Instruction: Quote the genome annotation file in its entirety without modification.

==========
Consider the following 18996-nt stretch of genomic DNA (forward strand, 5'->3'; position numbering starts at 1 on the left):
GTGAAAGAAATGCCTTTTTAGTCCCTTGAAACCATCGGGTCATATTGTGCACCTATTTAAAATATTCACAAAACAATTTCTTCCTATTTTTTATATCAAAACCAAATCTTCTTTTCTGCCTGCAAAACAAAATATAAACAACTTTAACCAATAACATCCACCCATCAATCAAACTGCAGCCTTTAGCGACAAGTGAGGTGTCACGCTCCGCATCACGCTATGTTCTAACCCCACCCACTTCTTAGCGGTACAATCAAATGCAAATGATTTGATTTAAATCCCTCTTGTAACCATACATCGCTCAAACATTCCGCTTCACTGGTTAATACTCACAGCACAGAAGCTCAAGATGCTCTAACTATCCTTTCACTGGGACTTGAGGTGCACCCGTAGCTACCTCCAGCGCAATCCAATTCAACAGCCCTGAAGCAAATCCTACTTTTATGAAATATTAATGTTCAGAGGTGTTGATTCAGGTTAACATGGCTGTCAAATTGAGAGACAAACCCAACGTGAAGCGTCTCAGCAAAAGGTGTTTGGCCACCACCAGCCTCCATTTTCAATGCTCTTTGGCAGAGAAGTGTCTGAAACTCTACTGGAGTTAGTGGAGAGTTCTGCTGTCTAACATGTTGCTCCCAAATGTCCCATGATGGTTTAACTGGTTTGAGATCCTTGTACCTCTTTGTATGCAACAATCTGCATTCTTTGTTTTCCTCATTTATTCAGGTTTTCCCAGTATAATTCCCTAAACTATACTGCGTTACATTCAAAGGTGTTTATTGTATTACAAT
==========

Consider the following 18996-nt stretch of genomic DNA (forward strand, 5'->3'; position numbering starts at 1 on the left):
GTGAAAGAAATGCCTTTTTAGTCCCTTGAAACCATCGGGTCATATTGTGCACCTATTTAAAATATTCACAAAACAATTTCTTCCTATTTTTTATATCAAAACCAAATCTTCTTTTCTGCCTGCAAAACAAAATATAAACAACTTTAACCAATAACATCCACCCATCAATCAAACTGCAGCCTTTAGCGACAAGTGAGGTGTCACGCTCCGCATCACGCTATGTTCTAACCCCACCCACTTCTTAGCGGTACAATCAAATGCAAATGATTTGATTTAAATCCCTCTTGTAACCATACATCGCTCAAACATTCCGCTTCACTGGTTAATACTCACAGCACAGAAGCTCAAGATGCTCTAACTATCCTTTCACTGGGACTTGAGGTGCACCCGTAGCTACCTCCAGCGCAATCCAATTCAACAGCCCTGAAGCAAATCCTACTTTTATGAAATATTAATGTTCAGAGGTGTTGATTCAGGTTAACATGGCTGTCAAATTGAGAGACAAACCCAACGTGAAGCGTCTCAGCAAAAGGTGTTTGGCCACCACCAGCCTCCATTTTCAATGCTCTTTGGCAGAGAAGTGTCTGAAACTCTACTGGAGTTAGTGGAGAGTTCTGCTGTCTAACATGTTGCTCCCAAATGTCCCATGATGGTTTAACTGGTTTGAGATCCTTGTACCTCTTTGTATGCAACAATCTGCATTCTTTGTTTTCCTCATTTATTCAGGTTTTCCCAGTATAATTCCCTAAACTATACTGCGTTACATTCAAAGGTGTTTATTGTATTACAAT